William Beahm was the son of noted Brethren evangelist, educator, and theological conservative I.N.H. Beahm. He served as a Church of the Brethren missionary in Nigeria from 1924 to 1937. Upon his return from Nigeria, he began the pursuit of a PH.D. at the University of Chicago. His return came at the same time that Rufus Bowman was named president of Bethany Seminary. One of Bowman's first acts as president was to name Beahm as professor of theology and missions. In 1944 Beahm was named as dean at Bethany where he served until his retirement in 1962.
William Beahm was truly an unforgettable figure, noted as a "connoisseur of words and idioms." He combined his famous dry sense of humor with a remarkable ability to remember names and faces. In addition to his heavy responsibilities at dean, Beahm served the Church as secretary of Annual Conference from 1942-1953, and as Moderator in 1954 and 1959.
Beahm was deeply committed to the church. As a theological moderate, he often criticized both liberals and evangelicals for failing to see that the church was an end in itself. As he noted, the Social Gospel tradition's tendency to reduce the mission of the church to the promotion of a particular social agenda had the same deadening effect upon the institutional church as Fundamentalism's tendency to push the kingdom entirely into the future. He wrote in 1947: "The church is not self-centered but God-centered when she nurtures and perpetuates her inner life. This inner life, by the same token, is nurtured by God."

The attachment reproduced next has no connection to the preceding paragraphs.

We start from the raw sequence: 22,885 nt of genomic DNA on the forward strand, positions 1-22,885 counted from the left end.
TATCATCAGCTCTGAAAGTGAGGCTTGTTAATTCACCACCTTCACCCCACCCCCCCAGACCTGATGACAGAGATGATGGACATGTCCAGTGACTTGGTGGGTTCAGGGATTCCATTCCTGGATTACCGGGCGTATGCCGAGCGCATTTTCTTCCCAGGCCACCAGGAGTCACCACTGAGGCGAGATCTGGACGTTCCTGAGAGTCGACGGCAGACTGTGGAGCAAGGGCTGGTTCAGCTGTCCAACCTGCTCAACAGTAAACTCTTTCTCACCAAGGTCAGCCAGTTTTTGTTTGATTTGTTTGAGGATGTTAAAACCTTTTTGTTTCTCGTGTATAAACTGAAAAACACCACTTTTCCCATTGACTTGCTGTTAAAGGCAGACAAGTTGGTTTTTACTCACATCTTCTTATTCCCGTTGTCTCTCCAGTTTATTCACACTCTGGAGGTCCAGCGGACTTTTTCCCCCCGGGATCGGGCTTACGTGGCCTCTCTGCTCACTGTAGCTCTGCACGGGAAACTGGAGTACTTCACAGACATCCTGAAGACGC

In a time when many emphasized service to the exclusion of evangelism and mission, Beahm remained a traditionalist. Standing squarely in the tradition of A.C. Wieand, he emphasized both the reality of sin and the transforming power of the gospel. Although he frequently quoted liberals, Beahm believed that humanity's central problem was sin and Christ was "our savior because he saves us from sin." In one of his notable quotes, "Sin is a raspberry seed under God's denture."
Beahm died in April 1964.Earle Fike noted in his funeral sermon, "In the Bible, it is of paramount importance to know who you are, and to do this you must know from whence you came and to whom you belong. Brother William knew to whom he belonged ... and therefore he knew the One to whom all rightly belong. In Beahm's words, everyone is a person "for whom Christ died."
Source: Bethany Theological Seminary: A Centennial History
by William Kostlevy